Wrong string item on ‘String’ property and wrong pitch of natural harmonics

Dear users and developers.

Dorico does not show all possible strings in ‘String’ property item.

On the ossia staff, I could set the correct string to each natural harmonics note, which is notated as sounding pitch. Dorico plays correctly back those pitches.

However, I could not set the correct string to each natural harmonics note, which is notated with fingering position. Dorico does not play correctly back those pitches.

How could I resolve it?

Thanks in advance!

wrong string and harmonics example.dorico (559.1 KB)

I assume this is for cello?
You are using filled diamond noteheads, which are mainly used in guitar music and not so much in bowed string music.
Although they are getting more popular there, too, Dorico doesn’t support them with bowed strings, leading to inconsistencies like this.

Use empty diamond noteheads, which anyhow would be more idiomatic and both the easy rhythm as well as the ossia provide enough information to avoid rhythmic ambiguity.

Thank you! The problem is resolved by selecting white diamond noteheads!
The part is the viola part, and I moved the two B in bat 19 and 20 into one octave lower!

You helped me a lot!

I was puzzled about the possible clef, and even considered tenor clef, but somehow missed that alto fits :sweat_smile:
Glad everything is sorted now!

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would it be possible to get the following notation as an option for bowed string instruments?
(and when I say “get the following option” I mean without needing to resort to work-arounds, but simply have it as a button option, the way partials, noteheads, etc… are available as harmonics options right now)

at least this way one avoids having to use the “sul (string number)” markings. And it’s becoming a more and more acceptable method of notating natural harmonics.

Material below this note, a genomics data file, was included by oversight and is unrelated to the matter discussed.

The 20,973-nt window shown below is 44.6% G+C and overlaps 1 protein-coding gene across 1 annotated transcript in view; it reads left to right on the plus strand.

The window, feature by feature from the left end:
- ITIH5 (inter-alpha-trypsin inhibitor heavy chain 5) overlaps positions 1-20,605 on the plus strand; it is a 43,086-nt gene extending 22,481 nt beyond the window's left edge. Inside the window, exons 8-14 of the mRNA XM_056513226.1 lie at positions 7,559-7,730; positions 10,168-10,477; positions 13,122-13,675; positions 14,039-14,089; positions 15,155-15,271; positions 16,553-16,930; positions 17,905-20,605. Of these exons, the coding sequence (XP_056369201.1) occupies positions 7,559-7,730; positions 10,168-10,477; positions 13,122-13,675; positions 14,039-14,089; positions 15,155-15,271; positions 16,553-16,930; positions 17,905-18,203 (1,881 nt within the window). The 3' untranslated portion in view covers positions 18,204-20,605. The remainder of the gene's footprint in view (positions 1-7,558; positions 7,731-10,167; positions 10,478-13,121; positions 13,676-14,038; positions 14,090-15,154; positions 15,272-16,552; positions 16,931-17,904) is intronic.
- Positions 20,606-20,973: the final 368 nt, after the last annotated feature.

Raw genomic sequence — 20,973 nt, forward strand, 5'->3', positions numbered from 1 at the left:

Yes, in my example it’s a perfect 4th, so almost obvious, but it could be a 5th or a 3rd or a 6th. the small stemless notehead in parentheses identifies the string, removing any question of which string the harmonic is played on.

I would love to be able to enter only the string (for example, using the above image, entering a D, then a G) and then toggling which visual version of the natural harmonic I want, which node to touch, the stemless note beneath, the parentheses.

I personally don’t like this notation, as bracketed, unconnected noteheads are used to indicate sounding pitches.
Gould says, a connected variant is possible, but I think the following example shows clearly how cluttered things can get:

the “sul G” or roman numbers for strings (“I”, “IV” etc.) are two possible clear indications for string allocation, the latter one being easily scalable to not use too much space.

your example a) is double-stopped, while your example b) is divisi.

for a situation like b) there will ALWAYS be some clutter. include the string numbers and you have added clutter, necessary, but present. this type of situation would benefit from a divisi staff. we are no longer trapped by the limitations of pencil and paper, adding staves, resizing pages as a whole, these are all means of reducing clutter and clarifying notation.

If the unconnected noteheads are below I think it’s rather obvious that they aren’t sounding pitches.

let’s say I’m a person who doesn’t like being told by my software what to do. If I require a detached notehead, below my harmonic, to indicate the string in use, then I don’t want the software to make that a tedious process to achieve.

a) and b) are exactly the same, it is not divisi, but Gould suggests separate stem directions when writing the string in bracketed noteheads to properly group the harmonic and its fundamental visually.
In fact, one can argue that without the connecting stem, things are even more confusing, because it’s no longer clear on a first glance, which harmonic belongs to which string, especiall in the second example.

If you want a detached notehead below your harmonic, I don’t see how it tedious. Add a second voice, hide the stem, turn on bracketing, make it cue sized. Easily batch-doable, once the string-pitches have been entered in a second voice.

But expecting the software to automate this - if not wrong, then highly uncommon - notation is in my opinion dangerous to unaware users and would create many illegible results.
Dorico offers you a perfectly legible solution out of the box and will not stop you from going your own route. And this even quite easily, compared to the workarounds I have to deal with in my compositions.

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